Considering their size, weight, and power, some injuries are possible. Cuts from sharp fins and bruises from thrashing fish are commonly reported from anglers. Damage to gear is most likely to happen – I remember snapping a good pole on a massive carp on my first fishing trip along the Missouri river!

Looking at their pictures, you wouldn’t guess at first that carp are an acrobatic species. The silver carp has an infamous habit of leaping out of the water when startled by loud disturbances in the water, sometimes sailing over or landing right in passing boats.

The United States Environmental Protection Agency (EPA), recorded injuries that include “…black eyes, broken bones, back injuries, and concussions” caused by flying silver carp! You read that right. People have been knocked out coldby a fish! 

That’s some pretty serious damage when you take into account that silver carp can weigh over 80 pounds and jump nearly ten feet above water. Worse if you’re in – or behind – a boat moving at around 20 miles or more an hour.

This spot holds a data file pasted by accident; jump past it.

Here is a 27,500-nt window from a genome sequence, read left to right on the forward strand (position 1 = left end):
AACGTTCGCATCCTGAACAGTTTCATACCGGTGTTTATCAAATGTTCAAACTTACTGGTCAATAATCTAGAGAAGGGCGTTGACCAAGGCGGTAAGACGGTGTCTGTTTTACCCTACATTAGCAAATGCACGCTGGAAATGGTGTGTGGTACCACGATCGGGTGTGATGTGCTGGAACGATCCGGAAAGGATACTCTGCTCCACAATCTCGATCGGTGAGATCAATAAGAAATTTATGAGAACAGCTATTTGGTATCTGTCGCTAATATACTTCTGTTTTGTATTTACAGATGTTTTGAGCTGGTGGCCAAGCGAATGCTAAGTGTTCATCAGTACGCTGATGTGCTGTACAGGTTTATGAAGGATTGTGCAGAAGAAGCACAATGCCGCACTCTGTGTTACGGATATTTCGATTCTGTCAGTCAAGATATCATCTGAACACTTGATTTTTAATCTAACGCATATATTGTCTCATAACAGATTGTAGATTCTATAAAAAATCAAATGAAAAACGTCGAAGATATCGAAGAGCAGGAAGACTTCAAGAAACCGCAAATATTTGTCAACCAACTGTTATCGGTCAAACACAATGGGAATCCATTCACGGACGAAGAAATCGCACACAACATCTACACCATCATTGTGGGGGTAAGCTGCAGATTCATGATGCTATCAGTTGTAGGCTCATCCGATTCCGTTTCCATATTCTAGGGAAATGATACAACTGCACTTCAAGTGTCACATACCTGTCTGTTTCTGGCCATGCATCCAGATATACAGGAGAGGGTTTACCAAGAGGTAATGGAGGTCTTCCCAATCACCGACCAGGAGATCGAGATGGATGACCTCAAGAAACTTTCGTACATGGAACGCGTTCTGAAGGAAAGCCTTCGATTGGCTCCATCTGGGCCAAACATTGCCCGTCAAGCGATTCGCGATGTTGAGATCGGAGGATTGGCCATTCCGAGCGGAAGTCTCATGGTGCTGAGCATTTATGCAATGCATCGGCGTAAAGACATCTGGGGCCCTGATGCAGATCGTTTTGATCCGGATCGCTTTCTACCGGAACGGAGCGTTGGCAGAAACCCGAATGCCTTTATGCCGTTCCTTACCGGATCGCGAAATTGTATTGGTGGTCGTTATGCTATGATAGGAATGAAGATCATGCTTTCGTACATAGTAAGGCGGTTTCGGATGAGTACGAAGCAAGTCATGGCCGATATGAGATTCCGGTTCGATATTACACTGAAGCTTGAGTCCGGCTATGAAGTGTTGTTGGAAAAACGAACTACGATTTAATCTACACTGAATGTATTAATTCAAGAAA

Silver carp jump at just about anything – onboard motors, passing trains, flocks of geese taking flight, even rocks thrown in the river. They’re the reason water skiing along Missouri is now excessively dangerous, as the fish tend to jump out right behind the boat and in front of the hapless skier!

Are carp dangerous?

Overall – with the exception of the paranoid silvers – carp are not considered dangerous to humans. If you decide to dine on them, you may find them delicious, particularly blackened, but take care to watch out for bones. There’s a lot of them, which puts many Americans off eating them (besides the oiler flavor of common carp).

If carp are dangerous, then the threat is most aimed at the environments they live in. Because they are hardy, fast-growing, and voraciously consume anything remotely organic, they easily out-compete native fish species for food and swimming space.